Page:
If you need any more evidence that gourmet burgers have become firmly entrenched in the full-service mainstream, you can find it by paging through either of the two terrific books we're reviewing this month: Hubert Keller's Burger Bar: Build Your Own Ultimate Burgers (Wiley, $22.95); or Bobby Flay's Burgers, Fries & Shakes (Clarkson Potter, $25.95). We think many RH readers could benefit by purchasing both and putting their recipes and techniques to work, pronto.
Both authors are high-profile chefs who have noted fine dining restaurants (Fleur de Lys in San Francisco for Keller; Mesa Grill in New York City for Flay) and operate extensions of them in Las Vegas (Keller runs a Fleur de Lys at Mandalay Bay; Flay's Mesa Grill is in Caesars Palace). More importantly, both own emerging upscale burger mini-chains.
Keller's three Burger Bars are located in Las Vegas, San Francisco and St. Louis. Flay's trio of Bobby's Burger Palaces are situated on Long Island (one unit) and northern New Jersey (two stores). More than anyone, these two know what's working, right now, in the burger segment.
The books are about the same length (168 pages for Keller; 162 pages for Flay) and cover much the same ground. Each begins with a solid grounding in professional-level burger preparation and cooking technique, and then moves on to innovative takes on the basics, courtesy of imaginative toppings and condiments. Items such as Keller's Blue Cheese-stuffed Bacon Sliders or Flay's signature Crunchburger would be best-sellers in just about any operation. So would many of the beyond-beef alternatives, on which the Keller book is particularly strong.
Both authors explore the essentials of making perfect French fries and onion rings, with the how and the why spelled out in great detail. Sauces, condiments and desserts get a similar in-depth treatment.
But it's the beverage chapters where Flay really shines. His milkshake lineup includes such tantalizers as a “fresh mint-chocolate speckled milkshake,” “lemon meringue pie milkshake,” and the delicious-sounding “toasted marshmallow milkshake.” Try 'em,
We imagine your initial reaction to these books will be to experience an urge to visit a Burger Bar or Bobby's Burger Palace to try some of the food for yourself, followed immediately by a stronger urge to skip the trip and just put some of these items directly onto your menu instead. We suggest giving in to both.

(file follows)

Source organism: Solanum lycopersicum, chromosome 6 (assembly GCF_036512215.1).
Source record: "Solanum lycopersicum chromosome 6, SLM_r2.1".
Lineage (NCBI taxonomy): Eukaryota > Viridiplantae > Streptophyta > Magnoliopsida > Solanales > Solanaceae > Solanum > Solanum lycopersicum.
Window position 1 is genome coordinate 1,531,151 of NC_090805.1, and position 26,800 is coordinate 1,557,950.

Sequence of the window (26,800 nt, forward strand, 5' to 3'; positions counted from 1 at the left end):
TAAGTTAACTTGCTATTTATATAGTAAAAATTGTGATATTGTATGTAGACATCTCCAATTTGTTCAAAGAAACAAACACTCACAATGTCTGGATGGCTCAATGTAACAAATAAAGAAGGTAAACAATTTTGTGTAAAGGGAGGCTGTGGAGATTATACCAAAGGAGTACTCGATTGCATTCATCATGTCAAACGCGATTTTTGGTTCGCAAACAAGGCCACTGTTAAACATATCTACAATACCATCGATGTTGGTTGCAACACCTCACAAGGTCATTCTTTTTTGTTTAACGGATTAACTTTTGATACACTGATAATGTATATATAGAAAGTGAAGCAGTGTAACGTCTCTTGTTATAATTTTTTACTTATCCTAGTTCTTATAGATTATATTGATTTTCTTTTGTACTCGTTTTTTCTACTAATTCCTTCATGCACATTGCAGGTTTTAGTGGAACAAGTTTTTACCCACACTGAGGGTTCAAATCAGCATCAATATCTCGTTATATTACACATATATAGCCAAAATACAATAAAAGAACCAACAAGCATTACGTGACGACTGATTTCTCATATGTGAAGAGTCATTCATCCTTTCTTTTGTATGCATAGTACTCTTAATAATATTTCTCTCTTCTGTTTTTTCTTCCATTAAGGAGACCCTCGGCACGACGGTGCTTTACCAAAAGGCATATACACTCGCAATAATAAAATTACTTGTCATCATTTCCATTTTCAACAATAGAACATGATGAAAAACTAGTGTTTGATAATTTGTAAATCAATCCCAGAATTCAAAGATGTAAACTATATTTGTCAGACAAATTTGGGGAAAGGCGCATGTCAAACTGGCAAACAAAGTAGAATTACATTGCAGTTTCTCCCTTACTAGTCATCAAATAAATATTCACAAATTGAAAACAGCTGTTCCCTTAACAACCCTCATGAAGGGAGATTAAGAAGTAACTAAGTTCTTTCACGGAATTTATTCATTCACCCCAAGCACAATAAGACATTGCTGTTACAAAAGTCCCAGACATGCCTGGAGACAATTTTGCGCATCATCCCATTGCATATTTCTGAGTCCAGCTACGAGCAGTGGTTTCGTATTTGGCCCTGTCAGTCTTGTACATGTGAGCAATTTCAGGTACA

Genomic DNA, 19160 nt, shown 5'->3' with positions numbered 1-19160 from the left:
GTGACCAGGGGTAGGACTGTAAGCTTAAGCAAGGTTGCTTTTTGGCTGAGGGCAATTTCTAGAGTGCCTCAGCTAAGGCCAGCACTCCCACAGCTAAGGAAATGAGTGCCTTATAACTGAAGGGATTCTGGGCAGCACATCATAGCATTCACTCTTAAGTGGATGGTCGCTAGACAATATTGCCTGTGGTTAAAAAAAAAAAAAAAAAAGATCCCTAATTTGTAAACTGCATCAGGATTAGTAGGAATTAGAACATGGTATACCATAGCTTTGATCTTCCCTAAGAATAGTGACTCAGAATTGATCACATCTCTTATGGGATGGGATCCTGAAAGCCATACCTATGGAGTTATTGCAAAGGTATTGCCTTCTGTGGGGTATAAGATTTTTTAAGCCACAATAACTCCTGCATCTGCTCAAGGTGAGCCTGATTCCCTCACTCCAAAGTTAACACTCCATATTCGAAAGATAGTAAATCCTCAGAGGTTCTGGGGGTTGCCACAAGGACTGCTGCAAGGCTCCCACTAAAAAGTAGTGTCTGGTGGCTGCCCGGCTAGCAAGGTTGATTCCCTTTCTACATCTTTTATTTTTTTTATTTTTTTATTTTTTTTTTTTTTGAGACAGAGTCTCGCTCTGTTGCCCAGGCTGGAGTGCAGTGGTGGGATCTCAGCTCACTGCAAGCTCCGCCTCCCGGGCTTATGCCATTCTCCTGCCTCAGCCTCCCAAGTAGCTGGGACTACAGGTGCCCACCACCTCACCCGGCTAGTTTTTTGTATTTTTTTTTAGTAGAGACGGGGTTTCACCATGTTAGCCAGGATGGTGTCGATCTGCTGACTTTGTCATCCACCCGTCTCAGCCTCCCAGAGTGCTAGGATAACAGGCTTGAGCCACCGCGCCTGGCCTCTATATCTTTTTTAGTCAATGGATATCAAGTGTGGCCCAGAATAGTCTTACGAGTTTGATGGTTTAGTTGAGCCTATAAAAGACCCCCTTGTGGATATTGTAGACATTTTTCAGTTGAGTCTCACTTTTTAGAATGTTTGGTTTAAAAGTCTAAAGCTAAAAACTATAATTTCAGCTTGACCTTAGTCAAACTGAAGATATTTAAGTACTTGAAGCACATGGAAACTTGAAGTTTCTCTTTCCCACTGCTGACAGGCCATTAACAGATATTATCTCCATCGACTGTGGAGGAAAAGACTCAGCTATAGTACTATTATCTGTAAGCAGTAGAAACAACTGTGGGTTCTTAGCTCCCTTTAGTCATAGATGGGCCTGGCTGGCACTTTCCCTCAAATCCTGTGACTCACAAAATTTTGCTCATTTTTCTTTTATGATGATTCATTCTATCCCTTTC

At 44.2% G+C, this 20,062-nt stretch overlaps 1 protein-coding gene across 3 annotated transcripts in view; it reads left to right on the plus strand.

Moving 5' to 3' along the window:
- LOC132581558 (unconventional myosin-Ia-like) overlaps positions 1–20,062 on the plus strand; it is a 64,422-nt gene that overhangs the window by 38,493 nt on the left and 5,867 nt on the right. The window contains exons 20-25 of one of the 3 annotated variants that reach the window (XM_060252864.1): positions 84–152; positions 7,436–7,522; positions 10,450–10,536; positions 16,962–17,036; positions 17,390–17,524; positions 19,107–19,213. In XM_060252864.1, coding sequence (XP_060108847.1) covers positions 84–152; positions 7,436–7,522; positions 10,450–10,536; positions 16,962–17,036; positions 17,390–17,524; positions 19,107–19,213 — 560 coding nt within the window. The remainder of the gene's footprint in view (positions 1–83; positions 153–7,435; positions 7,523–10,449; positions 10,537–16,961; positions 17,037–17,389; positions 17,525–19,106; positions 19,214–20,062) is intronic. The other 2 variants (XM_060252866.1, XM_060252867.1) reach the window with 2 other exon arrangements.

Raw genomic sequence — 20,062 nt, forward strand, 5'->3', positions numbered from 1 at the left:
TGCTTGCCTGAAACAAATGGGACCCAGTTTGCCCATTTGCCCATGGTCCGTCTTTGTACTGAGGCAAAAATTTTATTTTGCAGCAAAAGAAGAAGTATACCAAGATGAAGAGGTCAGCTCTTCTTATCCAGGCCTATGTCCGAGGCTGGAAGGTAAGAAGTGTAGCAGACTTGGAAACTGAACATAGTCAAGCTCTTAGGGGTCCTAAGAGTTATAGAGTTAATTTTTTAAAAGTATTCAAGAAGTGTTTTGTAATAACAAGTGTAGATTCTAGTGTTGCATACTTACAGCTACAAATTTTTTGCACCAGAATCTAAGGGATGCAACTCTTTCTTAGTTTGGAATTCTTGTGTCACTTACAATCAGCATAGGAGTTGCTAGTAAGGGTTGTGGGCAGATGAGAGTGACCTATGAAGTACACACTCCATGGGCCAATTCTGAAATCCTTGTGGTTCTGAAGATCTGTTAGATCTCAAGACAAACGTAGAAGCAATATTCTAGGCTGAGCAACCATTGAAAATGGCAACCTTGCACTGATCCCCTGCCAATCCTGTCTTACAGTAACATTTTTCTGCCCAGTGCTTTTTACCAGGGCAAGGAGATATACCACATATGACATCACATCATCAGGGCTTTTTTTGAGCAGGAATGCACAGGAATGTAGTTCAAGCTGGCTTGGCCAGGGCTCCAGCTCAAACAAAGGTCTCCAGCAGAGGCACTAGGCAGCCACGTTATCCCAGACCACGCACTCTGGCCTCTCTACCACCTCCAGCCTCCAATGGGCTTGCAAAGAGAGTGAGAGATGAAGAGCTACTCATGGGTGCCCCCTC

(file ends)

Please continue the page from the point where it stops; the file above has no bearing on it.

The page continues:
Notes on Cooking
By Lauren Braun Costello and Russell Reich
RCR Creative Press; $21.95
You probably already know everything contained in this slim (136 pages) book. Each of its 216 short blurbs succinctly describes practical cooking lessons and standards that most RH readers either picked up in cooking school or had drilled into their heads during their early years of work in a professional kitchen. Yet it's a priceless collection of culinary wisdom, if you happen to be the person who has to do the head-drilling in the professional kitchen you now run. Just buy a few copies, pass them out to your novice line cooks, and tell them to read it — two or three times. This one takes the most-cooking-information-in-the-fewest-words prize.
By Carole Bloom
You probably know how well trios or quartets or one-bite samplers or other shooter-equivalent desserts sell today. So let's get going on creating some great new ones for your menu. Bloom's book contains 87 recipes for these pint-sized pleasures, covering the entire gamut of dessert options. Blessedly, you won't need a whiz-bang pastry chef on staff to reproduce most of them. Yet Bloom's recipes yield finished products that look and taste as though you did. Even the mini-cookie recipes are knockouts.